However, even with a tiny false positive rate of E_p=0.01, 9932 people who are not infected also will test positive. The problem is that there are so many more uninfected people being tested that E_p=0.01 still generates lots of false positives. If you test positive, you could be in the 9932 people or the 4453 people. Your probability of being infected is \frac{4453}{9932+4453}= 0.31.

Returning to the general case, suppose you test negative. What is the probability you do not have Covid? P(\neg C|\neg T)= \frac{P(\neg T|\neg C)P(\neg C)}{P(\neg T|\neg C)P(\neg C)+P(\neg T|C)P(C)}= \frac{(1-E_p)(1-\mu)}{(1-E_p)(1-\mu)+E_n\mu}. For small \mu this is approximately 1 unless E_p is very close to 1. Specifically, it expands to 1-\frac{E_n}{(1-E_p)}\mu+O(\mu^2).

Under \mu_{MA} as the prior, the probability of being uninfected post-test is 0.99757 vs 0.9932 pre-test. For all practical purposes, our knowledge has not improved.

This too may seem counterintuitive. As an analogy, suppose in some fictional land earthquakes are very rare. Half of them are preceded by a strong tremor the day before (and such a tremor always heralds a coming earthquake), but the other half are unheralded.

If you feel a strong tremor, then you know with certainty than an earthquake is coming the next day. Suppose you don’t feel a strong tremor. Does that mean you should be more confident that an earthquake won’t hit the next day? Not really. Your chance of an earthquake has not decreased by a factor of two. Earthquakes were very rare to begin with, so the default prediction that there wouldn’t be one only is marginally changed by the absence of a tremor the day before.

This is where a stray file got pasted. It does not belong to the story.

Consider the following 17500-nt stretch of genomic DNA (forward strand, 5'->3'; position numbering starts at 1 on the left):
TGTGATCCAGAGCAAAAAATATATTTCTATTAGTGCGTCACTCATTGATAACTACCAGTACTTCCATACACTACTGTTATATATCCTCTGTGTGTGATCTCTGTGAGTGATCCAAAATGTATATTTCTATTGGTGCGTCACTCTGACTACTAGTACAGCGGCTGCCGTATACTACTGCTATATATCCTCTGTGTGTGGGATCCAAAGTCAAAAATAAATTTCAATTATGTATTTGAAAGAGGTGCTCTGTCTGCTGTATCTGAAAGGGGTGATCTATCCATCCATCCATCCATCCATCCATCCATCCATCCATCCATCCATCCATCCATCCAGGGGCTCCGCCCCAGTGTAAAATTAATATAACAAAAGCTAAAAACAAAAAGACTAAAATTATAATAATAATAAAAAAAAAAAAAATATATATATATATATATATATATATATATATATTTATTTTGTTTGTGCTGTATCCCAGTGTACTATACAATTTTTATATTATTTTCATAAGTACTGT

Of course, \mu_{MA} generally is not the correct prior to use. If you take the test randomly or for no particular reason, then your local version of \mu_{MA} may be suitable. However, if you have a reason to take the test then your \mu is likely to be much higher.

Graphs 1 and 2 below illustrate the information introduced by a positive or negative test result as a function of the choice of prior. In each, the difference in probability is the distance between the posterior and prior graphs. The prior obviously is a straight line since we are plotting it against itself (as the x-axis). Note that graph 1 has an abbreviated x-axis because P(C|T) plateaus quickly.

From graph 1, it is clear that except for small priors (such as the general infection rate in an area with very low incidence), a positive result adds a lot of information. For \mu>0.05, it provides near certainty of infection.